I don’t know how to say this with the appropriate amount of emphasis that it deserves, but people…including myself…need to acknowledge, accept, and learn how to effectively approach a conversation of conflict or disagreement with others.
I know I’m saying that in an awkward overly-professional sort of way, but I have to because I have real difficulty with people that lack this social skill. It’s something that Ben and I have been talking through and practicing, despite how truly hard and challenging it is, for many years now. While we’re far from being “great” at it, we’ve gotten so much better at on the many different levels of it.
I guess I think it’s so important because when you have an issue with someone, the way you handle it can either take the situation to a more positive, productive place, or it can send you and the other party in the total opposite direction doing serious damage and causing you both to come out of it in a much, much worse place than when you went into it in the first place.
My head is spinning so hard right now it might just pop right off my body trying to zero in on the biggest, most impactful parts of what we can just call “conflict management”, but here’s a few of the big ones.
- There are situations that warrant confrontation, and situations that are just best walked away from. You don’t need to address every situation that comes across your lap. It doesn’t make you a push-over, it doesn’t make you weak for not confronting someone, and it doesn’t mean that the other person “got away with something” just because you chose not to have the conversation in the first place. You do not need to “set an example”, “educate someone on how to be appropriate”, or “teach them a lesson” if it’s something that could simply have been a misunderstanding or potentially an accident. If someone drops a barbell at CFNE and splits a bumper plate, it’s totally unnecessary and out of place for us to go up to that person and say, “Wow, Kelly. You really shouldn’t have dropped that barbell like that, especially given the fact that it cost us $115. Now, we’ll be short a plate and have to spend all that money to replace it.” Now, I get it if it’s someone who has a history of breaking equipment and regularly treats things carelessly. But, if it’s something that seems out of the ordinary or odd behavior for a normally regular person, that is something that just should never be brought up in the first place. Yes, it’s a bummer. But, the person probably had no idea that dropping a 45# bar with 10# plates on it would likely cause damage to the equipment.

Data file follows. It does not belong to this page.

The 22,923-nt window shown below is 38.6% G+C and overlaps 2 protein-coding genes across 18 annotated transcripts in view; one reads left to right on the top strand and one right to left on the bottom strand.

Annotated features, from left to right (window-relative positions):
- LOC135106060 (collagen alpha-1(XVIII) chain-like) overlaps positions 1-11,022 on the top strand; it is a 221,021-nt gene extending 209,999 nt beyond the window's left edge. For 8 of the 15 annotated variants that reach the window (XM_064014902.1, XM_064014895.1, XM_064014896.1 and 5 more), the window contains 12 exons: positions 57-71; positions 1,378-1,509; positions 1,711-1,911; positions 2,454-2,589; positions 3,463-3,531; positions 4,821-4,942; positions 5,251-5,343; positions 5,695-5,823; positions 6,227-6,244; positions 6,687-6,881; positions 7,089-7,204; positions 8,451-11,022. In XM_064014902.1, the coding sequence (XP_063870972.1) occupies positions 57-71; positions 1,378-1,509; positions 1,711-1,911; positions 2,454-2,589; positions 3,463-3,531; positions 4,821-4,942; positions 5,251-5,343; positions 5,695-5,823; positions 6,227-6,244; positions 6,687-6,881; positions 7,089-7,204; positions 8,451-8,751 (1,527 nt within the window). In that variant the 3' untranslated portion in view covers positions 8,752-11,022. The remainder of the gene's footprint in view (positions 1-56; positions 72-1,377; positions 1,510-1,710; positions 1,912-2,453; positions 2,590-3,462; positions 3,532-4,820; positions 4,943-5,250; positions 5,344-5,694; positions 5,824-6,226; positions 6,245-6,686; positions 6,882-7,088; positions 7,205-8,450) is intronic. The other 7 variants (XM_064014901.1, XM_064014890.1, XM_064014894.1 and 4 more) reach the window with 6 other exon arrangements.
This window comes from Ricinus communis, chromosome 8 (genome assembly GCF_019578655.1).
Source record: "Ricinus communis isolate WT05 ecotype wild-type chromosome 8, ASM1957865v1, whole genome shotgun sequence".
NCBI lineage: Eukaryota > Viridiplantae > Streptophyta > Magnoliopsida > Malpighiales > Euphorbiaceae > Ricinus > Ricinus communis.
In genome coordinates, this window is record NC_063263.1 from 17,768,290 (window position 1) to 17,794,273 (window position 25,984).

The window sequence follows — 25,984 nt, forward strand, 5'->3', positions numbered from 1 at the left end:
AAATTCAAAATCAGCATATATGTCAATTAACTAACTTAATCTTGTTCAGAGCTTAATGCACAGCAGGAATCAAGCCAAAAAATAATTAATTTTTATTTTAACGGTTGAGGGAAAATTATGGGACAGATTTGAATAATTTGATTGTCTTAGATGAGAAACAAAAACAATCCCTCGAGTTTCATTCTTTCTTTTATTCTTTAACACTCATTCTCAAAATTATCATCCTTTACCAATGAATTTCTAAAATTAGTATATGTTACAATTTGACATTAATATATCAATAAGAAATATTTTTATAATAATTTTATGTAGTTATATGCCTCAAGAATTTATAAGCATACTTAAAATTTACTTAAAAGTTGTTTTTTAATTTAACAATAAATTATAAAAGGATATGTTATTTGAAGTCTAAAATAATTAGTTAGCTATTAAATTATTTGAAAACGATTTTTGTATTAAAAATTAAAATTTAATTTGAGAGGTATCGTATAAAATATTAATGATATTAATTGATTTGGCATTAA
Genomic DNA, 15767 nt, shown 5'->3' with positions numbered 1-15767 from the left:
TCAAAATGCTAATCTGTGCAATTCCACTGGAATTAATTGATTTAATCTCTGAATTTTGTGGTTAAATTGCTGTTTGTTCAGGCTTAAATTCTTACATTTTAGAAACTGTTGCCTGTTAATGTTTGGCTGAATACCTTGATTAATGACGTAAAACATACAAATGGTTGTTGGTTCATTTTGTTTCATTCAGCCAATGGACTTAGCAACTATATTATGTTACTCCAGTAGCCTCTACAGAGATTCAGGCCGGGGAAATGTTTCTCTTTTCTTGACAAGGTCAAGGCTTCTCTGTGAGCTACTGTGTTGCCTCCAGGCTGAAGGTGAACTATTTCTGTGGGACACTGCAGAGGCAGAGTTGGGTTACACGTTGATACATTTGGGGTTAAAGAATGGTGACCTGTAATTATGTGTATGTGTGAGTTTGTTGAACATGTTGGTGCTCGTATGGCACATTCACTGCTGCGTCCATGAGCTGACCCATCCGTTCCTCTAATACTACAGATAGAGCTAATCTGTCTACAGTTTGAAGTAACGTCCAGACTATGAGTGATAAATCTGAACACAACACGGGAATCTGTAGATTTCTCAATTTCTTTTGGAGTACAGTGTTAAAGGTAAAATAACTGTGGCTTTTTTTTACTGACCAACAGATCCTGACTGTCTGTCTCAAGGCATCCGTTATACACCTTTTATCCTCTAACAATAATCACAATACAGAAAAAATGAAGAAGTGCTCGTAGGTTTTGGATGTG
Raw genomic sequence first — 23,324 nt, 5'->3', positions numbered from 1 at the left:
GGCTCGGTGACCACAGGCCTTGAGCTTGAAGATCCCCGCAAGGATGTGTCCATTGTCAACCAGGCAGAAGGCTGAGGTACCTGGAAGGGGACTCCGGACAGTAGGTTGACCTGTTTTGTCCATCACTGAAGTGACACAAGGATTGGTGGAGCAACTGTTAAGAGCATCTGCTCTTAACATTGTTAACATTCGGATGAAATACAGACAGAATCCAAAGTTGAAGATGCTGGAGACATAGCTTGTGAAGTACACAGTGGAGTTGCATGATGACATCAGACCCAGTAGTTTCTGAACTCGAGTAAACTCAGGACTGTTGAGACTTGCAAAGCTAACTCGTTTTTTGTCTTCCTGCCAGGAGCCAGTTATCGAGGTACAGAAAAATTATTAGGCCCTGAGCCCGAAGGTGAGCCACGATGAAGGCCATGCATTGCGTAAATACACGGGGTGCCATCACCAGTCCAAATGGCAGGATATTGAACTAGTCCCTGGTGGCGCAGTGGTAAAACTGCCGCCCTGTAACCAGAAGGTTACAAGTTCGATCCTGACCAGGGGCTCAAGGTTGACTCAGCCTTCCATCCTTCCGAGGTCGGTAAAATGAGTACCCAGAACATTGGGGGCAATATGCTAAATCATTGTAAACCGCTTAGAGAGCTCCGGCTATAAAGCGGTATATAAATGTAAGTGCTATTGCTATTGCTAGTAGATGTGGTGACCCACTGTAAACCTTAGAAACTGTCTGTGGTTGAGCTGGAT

- Now, taking that same example, you could definitely say that that person should be told with some level of finesse that the situation could’ve been avoided. But, it certainly doesn’t need to happen at that very moment…or, even that same day. That conversation could much more appropriately be had days after so as not to make the person feel like you’re attacking them by coming after them right after the fact. Timing isn’t “everything”, but it’s pretty close to it.
- One of the things Ben and I talk about all the time with regards to this topic is taking ownership. In every conflict, both parties have some level of involvement. This is the one we both have to stop and think about before we even open our mouths because, of course, when someone does something that bothers you for whatever reason, it’s really hard to imagine that you’ve done anything to cause or not prevent their behavior. It’s their fault, not yours. Right? Not totally. It’s always a little your fault, too. Always. In that previous example, at the appropriate time, a great way of addressing the athlete that broke the bumper plate might’ve been something like, “Hey, Kelly! Listen, no worries about the bumper plate. It happens. We should’ve done a better job of telling and reminding you guys that that can happen when dropping bars from overhead. Next time, maybe use a #15 bar with 2 25# plates so the weight gets spread out better. That usually helps. But, we should’ve told you guys that before we got started.” Do you see that that conversation makes Kelly want to do it differently next time and not feel like her coach was coming after her for screwing up. Kelly feels like she actually learned something, instead of never wanting to come back to class because her coach just simply didn’t say it all the right way. Starting a conversation like this off with you taking some of the blame immediately makes the other person want to take their boxing gloves off and listen and work with you. Going right at them makes them put up their shields and draw their swords.
I’m going to stop there because I don’t want to dilute those 3 points that I think are hard enough to work on and get better at. I’m telling you, working on this stuff is one of the hardest areas to work on because the only way to really get better is to practice it. But, the only way to practice it is in the heat of a confrontation…when emotions are high and hindsight is where we all usually end up finding clarity…which is a little too late, in most cases.
But, the one thing I can promise you is that the better you get at conflict management, the fewer conflicts you end up having in the first place.
The goal isn’t to get really good at confrontations.
The goal is to avoid confrontations in the first place.
The goal is to recognize the difference between conflicts that require a confrontation and those that don’t.
The goal is to handle a “conflict” by not making it feel like a confrontation at all, when both people walk away feeling better than they did going into the conversation.
OK, now I’m done.